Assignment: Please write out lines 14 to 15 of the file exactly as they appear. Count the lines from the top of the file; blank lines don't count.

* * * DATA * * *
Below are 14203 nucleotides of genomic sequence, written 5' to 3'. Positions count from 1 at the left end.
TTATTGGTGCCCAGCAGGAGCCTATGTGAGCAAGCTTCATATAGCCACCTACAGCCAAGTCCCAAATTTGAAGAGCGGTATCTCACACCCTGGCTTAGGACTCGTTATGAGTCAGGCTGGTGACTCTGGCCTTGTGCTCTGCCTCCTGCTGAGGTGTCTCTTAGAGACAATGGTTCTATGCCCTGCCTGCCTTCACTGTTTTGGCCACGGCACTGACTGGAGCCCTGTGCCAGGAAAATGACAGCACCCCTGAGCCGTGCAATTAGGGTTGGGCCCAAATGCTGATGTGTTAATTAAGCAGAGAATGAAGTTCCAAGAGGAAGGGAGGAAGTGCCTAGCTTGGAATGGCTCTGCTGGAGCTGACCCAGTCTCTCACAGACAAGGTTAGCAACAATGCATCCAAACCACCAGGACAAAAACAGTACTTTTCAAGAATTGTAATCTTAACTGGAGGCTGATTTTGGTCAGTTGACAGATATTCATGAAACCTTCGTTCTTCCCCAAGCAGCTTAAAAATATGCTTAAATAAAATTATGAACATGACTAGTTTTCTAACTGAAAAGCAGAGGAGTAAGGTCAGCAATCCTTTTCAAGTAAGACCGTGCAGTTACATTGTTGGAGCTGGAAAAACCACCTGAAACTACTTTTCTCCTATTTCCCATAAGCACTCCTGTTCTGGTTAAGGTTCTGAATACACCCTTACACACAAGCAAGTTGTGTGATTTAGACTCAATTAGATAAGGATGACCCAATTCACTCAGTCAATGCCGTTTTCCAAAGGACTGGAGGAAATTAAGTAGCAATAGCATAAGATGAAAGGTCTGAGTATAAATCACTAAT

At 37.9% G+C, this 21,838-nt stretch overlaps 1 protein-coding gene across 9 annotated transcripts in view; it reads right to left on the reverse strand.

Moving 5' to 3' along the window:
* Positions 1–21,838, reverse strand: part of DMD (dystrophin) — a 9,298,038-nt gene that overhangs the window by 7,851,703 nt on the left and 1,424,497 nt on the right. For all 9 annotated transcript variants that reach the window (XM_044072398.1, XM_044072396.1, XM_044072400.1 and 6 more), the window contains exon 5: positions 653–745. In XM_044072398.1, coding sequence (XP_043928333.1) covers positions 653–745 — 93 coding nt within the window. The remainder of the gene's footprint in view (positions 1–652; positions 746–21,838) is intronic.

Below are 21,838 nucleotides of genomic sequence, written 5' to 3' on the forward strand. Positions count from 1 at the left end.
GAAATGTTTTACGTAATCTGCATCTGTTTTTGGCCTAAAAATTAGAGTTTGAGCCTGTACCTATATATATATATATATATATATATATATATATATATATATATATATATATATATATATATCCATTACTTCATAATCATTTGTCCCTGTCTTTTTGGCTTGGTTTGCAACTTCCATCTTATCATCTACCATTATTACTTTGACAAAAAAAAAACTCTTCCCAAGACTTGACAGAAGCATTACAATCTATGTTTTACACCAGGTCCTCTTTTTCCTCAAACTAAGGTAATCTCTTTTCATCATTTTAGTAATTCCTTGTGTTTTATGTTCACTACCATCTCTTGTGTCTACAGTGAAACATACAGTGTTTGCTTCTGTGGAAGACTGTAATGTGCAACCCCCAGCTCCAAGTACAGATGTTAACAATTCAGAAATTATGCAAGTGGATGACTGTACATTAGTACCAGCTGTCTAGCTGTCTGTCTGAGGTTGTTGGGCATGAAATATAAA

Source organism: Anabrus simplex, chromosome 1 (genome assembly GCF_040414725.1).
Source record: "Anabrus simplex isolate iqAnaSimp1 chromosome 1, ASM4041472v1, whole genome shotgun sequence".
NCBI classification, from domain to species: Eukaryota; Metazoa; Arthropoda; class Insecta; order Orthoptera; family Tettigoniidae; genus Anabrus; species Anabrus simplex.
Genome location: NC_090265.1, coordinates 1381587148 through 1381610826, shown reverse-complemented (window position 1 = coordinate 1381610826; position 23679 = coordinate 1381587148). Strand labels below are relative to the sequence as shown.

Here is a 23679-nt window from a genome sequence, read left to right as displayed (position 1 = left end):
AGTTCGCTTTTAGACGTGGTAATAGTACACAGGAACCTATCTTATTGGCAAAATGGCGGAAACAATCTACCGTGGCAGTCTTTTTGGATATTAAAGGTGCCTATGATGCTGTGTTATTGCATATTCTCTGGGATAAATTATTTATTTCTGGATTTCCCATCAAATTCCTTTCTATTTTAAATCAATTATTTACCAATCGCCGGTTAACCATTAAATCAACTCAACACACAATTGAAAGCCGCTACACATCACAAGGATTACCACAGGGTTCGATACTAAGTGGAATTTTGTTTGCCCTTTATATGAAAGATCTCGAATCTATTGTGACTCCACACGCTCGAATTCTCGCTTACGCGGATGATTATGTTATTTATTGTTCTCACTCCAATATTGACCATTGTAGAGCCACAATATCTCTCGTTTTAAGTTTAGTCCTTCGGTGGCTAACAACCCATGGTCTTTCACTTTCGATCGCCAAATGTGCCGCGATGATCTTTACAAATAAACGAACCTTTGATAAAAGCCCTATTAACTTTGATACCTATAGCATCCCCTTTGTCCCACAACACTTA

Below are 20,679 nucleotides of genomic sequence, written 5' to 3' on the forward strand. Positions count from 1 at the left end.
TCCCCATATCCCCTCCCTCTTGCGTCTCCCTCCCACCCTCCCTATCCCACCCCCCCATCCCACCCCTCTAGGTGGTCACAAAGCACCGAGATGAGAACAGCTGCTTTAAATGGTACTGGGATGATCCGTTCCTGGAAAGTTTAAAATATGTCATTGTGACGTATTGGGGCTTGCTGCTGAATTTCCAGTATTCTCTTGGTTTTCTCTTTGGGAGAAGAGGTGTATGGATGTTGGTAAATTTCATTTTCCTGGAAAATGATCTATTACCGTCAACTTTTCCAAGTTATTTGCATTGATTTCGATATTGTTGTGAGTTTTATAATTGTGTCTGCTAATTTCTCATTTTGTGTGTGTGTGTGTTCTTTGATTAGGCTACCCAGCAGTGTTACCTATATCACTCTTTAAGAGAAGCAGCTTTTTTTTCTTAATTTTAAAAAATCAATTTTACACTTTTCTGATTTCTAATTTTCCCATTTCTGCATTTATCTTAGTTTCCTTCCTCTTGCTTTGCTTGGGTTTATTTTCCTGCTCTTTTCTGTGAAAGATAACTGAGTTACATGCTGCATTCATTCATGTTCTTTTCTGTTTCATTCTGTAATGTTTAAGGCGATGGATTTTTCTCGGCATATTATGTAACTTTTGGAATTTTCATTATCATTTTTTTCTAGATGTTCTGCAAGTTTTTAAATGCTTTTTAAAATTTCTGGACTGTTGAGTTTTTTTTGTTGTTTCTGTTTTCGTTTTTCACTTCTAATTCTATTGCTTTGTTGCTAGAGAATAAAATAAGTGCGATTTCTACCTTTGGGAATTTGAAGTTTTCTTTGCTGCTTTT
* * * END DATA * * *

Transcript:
Below are 20,679 nucleotides of genomic sequence, written 5' to 3' on the forward strand. Positions count from 1 at the left end.
TCCCCATATCCCCTCCCTCTTGCGTCTCCCTCCCACCCTCCCTATCCCACCCCCCCATCCCACCCCTCTAGGTGGTCACAAAGCACCGAGATGAGAACAGCTGCTTTAAATGGTACTGGGATGATCCGTTCCTGGAAAGTTTAAAATATGTCATTGTGACGTATTGGGGCTTGCTGCTGAATTTCCAGTATTCTCTTGGTTTTCTCTTTGGGAGAAGAGGTGTATGGATGTTGGTAAATTTCATTTTCCTGGAAAATGATCTATTACCGTCAACTTTTCCAAGTTATTTGCATTGATTTCGATATTGTTGTGAGTTTTATAATTGTGTCTGCTAATTTCTCATTTTGTGTGTGTGTGTGTTCTTTGATTAGGCTACCCAGCAGTGTTACCTATATCACTCTTTAAGAGAAGCAGCTTTTTTTTCTTAATTTTAAAAAATCAATTTTACACTTTTCTGATTTCTAATTTTCCCATTTCTGCATTTATCTTAGTTTCCTTCCTCTTGCTTTGCTTGGGTTTATTTTCCTGCTCTTTTCTGTGAAAGATAACTGAGTTACATGCTGCATTCATTCATGTTCTTTTCTGTTTCATTCTGTAATGTTTAAGGCGATGGATTTTTCTCGGCATATTATGTAACTTTTGGAATTTTCATTATCATTTTTTTCTAGATGTTCTGCAAGTTTTTAAATGCTTTTTAAAATTTCTGGACTGTTGAGTTTTTTTTGTTGTTTCTGTTTTCGTTTTTCACTTCTAATTCTATTGCTTTGTTGCTAGAGAATAAAATAAGTGCGATTTCTACCTTTGGGAATTTGAAGTTTTCTTTGCTGCTTTT